I was just chatting with my friend, Kari, who is also a narcissistic abuse survivor. We were saying how frustrating it is that most people think abuse survivors have low self-esteem; therefore, they believe they deserve the abuse, which is why they stay. Sure, in some cases, the survivor becomes conditioned to believe they are indeed the problem, but most of the women I know who have lived through this type of relationship, or are enduring one today, are strong, intelligent, caring, empathic, confident, put-together women. The same goes for the men I know who have been on the receiving end of narcissistic abuse.
So, if it’s not low self-esteem, why do people stay in relationships that are abusive?
Personally, I initially stayed because I believed the façade. In the beginning, I thought he was who he presented himself to be when we met so each abusive episode was hard to understand. I kept the faith that it would get better. And it did, in spurts. I’d never experienced anything like that in my life so it was hard to internalize that this wasn’t just his insecurity rearing its ugly head at times, it was a pattern that was never going to stop. As time went on, I did feel that I’d make my bed. I put all my eggs--personally, financially, and professionally—in one basket. I came to realize that it was not OK (or normal) to live this way but I needed to feel that no matter the damage done on all fronts, it was OK for me to leave.
With that said, never once did I feel I deserved to be yelled at, put down, made to feel inferior, controlled, or manipulated. I knew who I was and I was proud of who I was, even while enduring the abuse I did. Was I conditioned and brainwashed to give him multiple chances after the abuse incidents were over? Yes. Did I believe I deserved to live in a constant state of fear because of the abuse? No. After all, I’d left a marriage and naively, blindly trusted he steer the direction of the company I worked so hard to build. It was my fault for diving in head first without heeding the intuitive warnings I was receiving, but I never once thought I deserved to be treated the way I was being treated.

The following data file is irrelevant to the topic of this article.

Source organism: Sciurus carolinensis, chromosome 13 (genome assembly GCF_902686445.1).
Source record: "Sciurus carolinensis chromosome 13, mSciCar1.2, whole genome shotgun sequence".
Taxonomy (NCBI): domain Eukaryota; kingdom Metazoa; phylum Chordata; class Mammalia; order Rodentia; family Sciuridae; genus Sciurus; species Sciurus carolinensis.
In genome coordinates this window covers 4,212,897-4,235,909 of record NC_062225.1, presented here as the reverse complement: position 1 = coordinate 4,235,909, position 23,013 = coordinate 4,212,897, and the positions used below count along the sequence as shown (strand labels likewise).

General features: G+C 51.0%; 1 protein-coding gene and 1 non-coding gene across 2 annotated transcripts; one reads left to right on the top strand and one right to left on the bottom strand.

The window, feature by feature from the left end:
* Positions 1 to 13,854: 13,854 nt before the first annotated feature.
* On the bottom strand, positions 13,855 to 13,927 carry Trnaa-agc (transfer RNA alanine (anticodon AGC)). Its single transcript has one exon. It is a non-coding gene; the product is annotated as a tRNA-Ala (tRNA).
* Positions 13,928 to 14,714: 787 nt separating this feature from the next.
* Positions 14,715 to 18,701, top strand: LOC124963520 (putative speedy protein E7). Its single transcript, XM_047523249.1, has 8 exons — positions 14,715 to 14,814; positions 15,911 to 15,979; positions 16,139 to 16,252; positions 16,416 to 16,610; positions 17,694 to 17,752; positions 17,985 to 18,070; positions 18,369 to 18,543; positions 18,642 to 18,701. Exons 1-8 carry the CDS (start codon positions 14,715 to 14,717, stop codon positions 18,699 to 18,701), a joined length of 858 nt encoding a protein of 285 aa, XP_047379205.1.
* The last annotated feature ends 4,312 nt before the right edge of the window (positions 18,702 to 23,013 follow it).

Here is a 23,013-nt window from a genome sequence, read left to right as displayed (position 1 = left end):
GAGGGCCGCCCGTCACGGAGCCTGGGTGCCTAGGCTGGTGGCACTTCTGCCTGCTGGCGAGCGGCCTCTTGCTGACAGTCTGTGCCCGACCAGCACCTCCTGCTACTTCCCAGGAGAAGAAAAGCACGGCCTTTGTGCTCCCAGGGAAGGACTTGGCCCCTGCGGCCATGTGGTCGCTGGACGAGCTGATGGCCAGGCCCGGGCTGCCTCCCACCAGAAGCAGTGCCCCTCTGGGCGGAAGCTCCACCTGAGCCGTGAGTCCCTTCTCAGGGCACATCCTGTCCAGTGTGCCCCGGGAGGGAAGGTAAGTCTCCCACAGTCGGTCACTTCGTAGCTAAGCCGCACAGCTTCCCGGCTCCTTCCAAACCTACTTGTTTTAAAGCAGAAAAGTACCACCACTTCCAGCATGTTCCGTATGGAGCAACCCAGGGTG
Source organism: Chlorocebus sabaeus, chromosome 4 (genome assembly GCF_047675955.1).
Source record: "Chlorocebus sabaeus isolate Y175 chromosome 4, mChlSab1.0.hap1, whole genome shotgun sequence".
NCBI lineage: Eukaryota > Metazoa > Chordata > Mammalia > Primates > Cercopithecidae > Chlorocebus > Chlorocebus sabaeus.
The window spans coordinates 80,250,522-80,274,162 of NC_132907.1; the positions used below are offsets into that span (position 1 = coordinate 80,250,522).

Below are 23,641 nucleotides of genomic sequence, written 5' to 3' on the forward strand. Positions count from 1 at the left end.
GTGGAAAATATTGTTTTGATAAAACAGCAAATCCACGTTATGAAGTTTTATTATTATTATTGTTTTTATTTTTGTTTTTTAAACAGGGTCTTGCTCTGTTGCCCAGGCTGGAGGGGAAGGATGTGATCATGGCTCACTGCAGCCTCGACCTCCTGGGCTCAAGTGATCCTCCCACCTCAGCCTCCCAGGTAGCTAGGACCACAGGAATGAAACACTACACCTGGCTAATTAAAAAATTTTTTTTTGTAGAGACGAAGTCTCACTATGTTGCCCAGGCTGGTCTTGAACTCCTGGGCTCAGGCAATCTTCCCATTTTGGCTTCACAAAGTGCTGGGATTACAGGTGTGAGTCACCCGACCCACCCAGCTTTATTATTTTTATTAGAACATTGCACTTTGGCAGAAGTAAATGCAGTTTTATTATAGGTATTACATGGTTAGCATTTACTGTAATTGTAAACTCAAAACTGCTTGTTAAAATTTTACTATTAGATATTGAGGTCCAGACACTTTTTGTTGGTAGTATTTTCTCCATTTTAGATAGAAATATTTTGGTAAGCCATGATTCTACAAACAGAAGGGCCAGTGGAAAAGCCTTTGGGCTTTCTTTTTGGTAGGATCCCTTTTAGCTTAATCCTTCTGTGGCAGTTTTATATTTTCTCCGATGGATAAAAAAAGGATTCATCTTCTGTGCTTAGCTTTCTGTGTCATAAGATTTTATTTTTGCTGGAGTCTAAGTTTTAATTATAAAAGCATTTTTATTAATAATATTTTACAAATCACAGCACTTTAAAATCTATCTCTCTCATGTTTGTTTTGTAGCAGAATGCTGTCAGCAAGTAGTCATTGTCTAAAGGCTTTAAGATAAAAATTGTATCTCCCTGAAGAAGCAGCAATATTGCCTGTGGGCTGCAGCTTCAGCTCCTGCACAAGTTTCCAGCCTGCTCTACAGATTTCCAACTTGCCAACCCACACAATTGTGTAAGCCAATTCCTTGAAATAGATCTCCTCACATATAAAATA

In the article, Why Women Stay in Abusive Relationships, the author explains, “Our society reinforces a women's shame and fear of leaving an abusive relationship by suggesting she is culpable for the abuse or by judging her inability to extricate herself. An important part of ending domestic abuse is through education and awareness for everyone, not just the victims.”
I believe this to be true. Before I was personally on the receiving of emotional and verbal abuse, I was silently judgmental of my friend who was struggling to leave an abusive marriage. She kept giving him more chances. I didn’t understand all of the elements at work, and thought like many did/do, just stand up and walk out. She eventually did leave but had I understood the chemical addiction, the complications of leaving a narcissist when you have children, the financial risk, and the inevitable script flipping and escalated harassment afterwards, I would have had the full picture, and wouldn’t have been so quick to judge, even if it was only in my head.
Helping my friend leave her abusive marriage took so much planning on everyone’s part. I was able to help her by putting her on retainer with my company to help with administrative duties—giving her a lump sum upfront that allowed her to pay a deposit and first and last month’s rent on an apartment in her name. We helped her move as well as furnish her apartment. Just identifying a place to live within the same school district that wasn't too expensive was a feat in itself, let alone moving out with three children.
Never in a million years would I have thought I’d be looking to her for strength and advice when it turned out, years later, I had gotten myself into a very similar situation.
My hope is that by penning this post, individuals with zero experience in this department will step back and look at their loved ones who are dealing with this type of abuse with more compassion and understanding.
With one in four women experiencing domestic abuse in her lifetime, we all need a better understanding of the nature of domestic violence, the affect on survivors, the obstacles faced when trying to leave, and what we can do to help, not hurt.
It’s up to us as a whole to eradicate this silent epidemic, and it starts with true understanding.